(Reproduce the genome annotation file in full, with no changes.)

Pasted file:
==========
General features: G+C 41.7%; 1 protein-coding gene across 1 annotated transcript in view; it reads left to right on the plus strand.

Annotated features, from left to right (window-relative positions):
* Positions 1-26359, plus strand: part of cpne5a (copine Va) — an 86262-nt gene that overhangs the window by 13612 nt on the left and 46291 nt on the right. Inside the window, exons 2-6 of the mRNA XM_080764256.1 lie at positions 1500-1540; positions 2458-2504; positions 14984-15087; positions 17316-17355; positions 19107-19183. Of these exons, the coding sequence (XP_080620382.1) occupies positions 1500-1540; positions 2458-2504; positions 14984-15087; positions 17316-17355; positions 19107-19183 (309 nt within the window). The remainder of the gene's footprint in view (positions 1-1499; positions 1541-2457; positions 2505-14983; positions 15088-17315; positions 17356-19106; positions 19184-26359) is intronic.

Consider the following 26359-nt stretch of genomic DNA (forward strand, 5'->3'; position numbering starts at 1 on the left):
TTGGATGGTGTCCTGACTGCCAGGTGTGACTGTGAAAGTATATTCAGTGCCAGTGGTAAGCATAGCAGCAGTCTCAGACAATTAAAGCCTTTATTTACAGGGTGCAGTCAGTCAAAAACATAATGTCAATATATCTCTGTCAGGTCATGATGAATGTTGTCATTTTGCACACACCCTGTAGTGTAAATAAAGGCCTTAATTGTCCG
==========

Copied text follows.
General features: G+C 41.7%; 1 protein-coding gene across 1 annotated transcript in view; it reads left to right on the plus strand.

Annotated features, from left to right (window-relative positions):
* Positions 1-26359, plus strand: part of cpne5a (copine Va) — an 86262-nt gene that overhangs the window by 13612 nt on the left and 46291 nt on the right. Inside the window, exons 2-6 of the mRNA XM_080764256.1 lie at positions 1500-1540; positions 2458-2504; positions 14984-15087; positions 17316-17355; positions 19107-19183. Of these exons, the coding sequence (XP_080620382.1) occupies positions 1500-1540; positions 2458-2504; positions 14984-15087; positions 17316-17355; positions 19107-19183 (309 nt within the window). The remainder of the gene's footprint in view (positions 1-1499; positions 1541-2457; positions 2505-14983; positions 15088-17315; positions 17356-19106; positions 19184-26359) is intronic.

Consider the following 26359-nt stretch of genomic DNA (forward strand, 5'->3'; position numbering starts at 1 on the left):
TTGGATGGTGTCCTGACTGCCAGGTGTGACTGTGAAAGTATATTCAGTGCCAGTGGTAAGCATAGCAGCAGTCTCAGACAATTAAAGCCTTTATTTACAGGGTGCAGTCAGTCAAAAACATAATGTCAATATATCTCTGTCAGGTCATGATGAATGTTGTCATTTTGCACACACCCTGTAGTGTAAATAAAGGCCTTAATTGTCCG